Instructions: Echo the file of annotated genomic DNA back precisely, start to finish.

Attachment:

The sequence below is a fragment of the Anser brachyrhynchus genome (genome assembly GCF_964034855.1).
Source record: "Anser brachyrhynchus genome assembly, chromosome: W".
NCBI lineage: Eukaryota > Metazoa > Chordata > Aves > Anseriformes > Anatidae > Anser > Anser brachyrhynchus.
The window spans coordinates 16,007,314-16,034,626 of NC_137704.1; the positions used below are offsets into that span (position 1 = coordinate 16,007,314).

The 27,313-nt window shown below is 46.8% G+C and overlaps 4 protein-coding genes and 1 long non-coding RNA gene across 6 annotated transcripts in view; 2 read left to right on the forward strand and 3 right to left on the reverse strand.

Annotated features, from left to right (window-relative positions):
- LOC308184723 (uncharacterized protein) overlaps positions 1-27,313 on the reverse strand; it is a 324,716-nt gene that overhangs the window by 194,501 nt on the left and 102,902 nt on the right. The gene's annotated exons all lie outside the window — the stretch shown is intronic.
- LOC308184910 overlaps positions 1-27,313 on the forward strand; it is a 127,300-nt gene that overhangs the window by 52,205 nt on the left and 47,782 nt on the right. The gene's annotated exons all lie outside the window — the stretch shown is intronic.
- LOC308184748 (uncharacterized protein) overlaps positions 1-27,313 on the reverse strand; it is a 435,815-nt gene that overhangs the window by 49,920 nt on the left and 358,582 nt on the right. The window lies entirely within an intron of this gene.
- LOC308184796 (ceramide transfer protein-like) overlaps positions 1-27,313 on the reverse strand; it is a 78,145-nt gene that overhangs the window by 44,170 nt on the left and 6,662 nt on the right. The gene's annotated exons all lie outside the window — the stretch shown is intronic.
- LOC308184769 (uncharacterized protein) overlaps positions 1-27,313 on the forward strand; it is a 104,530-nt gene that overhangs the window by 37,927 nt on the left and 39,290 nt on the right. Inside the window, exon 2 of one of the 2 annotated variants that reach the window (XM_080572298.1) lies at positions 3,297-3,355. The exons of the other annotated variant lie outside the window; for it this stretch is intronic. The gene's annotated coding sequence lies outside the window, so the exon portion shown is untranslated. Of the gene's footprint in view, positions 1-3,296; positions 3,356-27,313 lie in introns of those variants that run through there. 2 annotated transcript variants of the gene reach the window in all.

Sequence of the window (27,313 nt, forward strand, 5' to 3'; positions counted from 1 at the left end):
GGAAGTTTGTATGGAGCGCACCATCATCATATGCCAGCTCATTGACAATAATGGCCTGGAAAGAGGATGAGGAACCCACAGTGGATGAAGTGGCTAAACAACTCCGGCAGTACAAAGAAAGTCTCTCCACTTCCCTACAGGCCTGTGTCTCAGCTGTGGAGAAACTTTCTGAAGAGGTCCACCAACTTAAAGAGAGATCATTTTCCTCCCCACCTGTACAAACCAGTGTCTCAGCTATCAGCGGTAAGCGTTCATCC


The sequence below is a fragment of the Anser brachyrhynchus genome (genome assembly GCF_964034855.1).
Source record: "Anser brachyrhynchus genome assembly, chromosome: W".
NCBI lineage: Eukaryota > Metazoa > Chordata > Aves > Anseriformes > Anatidae > Anser > Anser brachyrhynchus.
The window spans coordinates 16,007,314-16,034,626 of NC_137704.1; the positions used below are offsets into that span (position 1 = coordinate 16,007,314).

The 27,313-nt window shown below is 46.8% G+C and overlaps 4 protein-coding genes and 1 long non-coding RNA gene across 6 annotated transcripts in view; 2 read left to right on the forward strand and 3 right to left on the reverse strand.

Annotated features, from left to right (window-relative positions):
- LOC308184723 (uncharacterized protein) overlaps positions 1-27,313 on the reverse strand; it is a 324,716-nt gene that overhangs the window by 194,501 nt on the left and 102,902 nt on the right. The gene's annotated exons all lie outside the window — the stretch shown is intronic.
- LOC308184910 overlaps positions 1-27,313 on the forward strand; it is a 127,300-nt gene that overhangs the window by 52,205 nt on the left and 47,782 nt on the right. The gene's annotated exons all lie outside the window — the stretch shown is intronic.
- LOC308184748 (uncharacterized protein) overlaps positions 1-27,313 on the reverse strand; it is a 435,815-nt gene that overhangs the window by 49,920 nt on the left and 358,582 nt on the right. The window lies entirely within an intron of this gene.
- LOC308184796 (ceramide transfer protein-like) overlaps positions 1-27,313 on the reverse strand; it is a 78,145-nt gene that overhangs the window by 44,170 nt on the left and 6,662 nt on the right. The gene's annotated exons all lie outside the window — the stretch shown is intronic.
- LOC308184769 (uncharacterized protein) overlaps positions 1-27,313 on the forward strand; it is a 104,530-nt gene that overhangs the window by 37,927 nt on the left and 39,290 nt on the right. Inside the window, exon 2 of one of the 2 annotated variants that reach the window (XM_080572298.1) lies at positions 3,297-3,355. The exons of the other annotated variant lie outside the window; for it this stretch is intronic. The gene's annotated coding sequence lies outside the window, so the exon portion shown is untranslated. Of the gene's footprint in view, positions 1-3,296; positions 3,356-27,313 lie in introns of those variants that run through there. 2 annotated transcript variants of the gene reach the window in all.

Sequence of the window (27,313 nt, forward strand, 5' to 3'; positions counted from 1 at the left end):
GGAAGTTTGTATGGAGCGCACCATCATCATATGCCAGCTCATTGACAATAATGGCCTGGAAAGAGGATGAGGAACCCACAGTGGATGAAGTGGCTAAACAACTCCGGCAGTACAAAGAAAGTCTCTCCACTTCCCTACAGGCCTGTGTCTCAGCTGTGGAGAAACTTTCTGAAGAGGTCCACCAACTTAAAGAGAGATCATTTTCCTCCCCACCTGTACAAACCAGTGTCTCAGCTATCAGCGGTAAGCGTTCATCC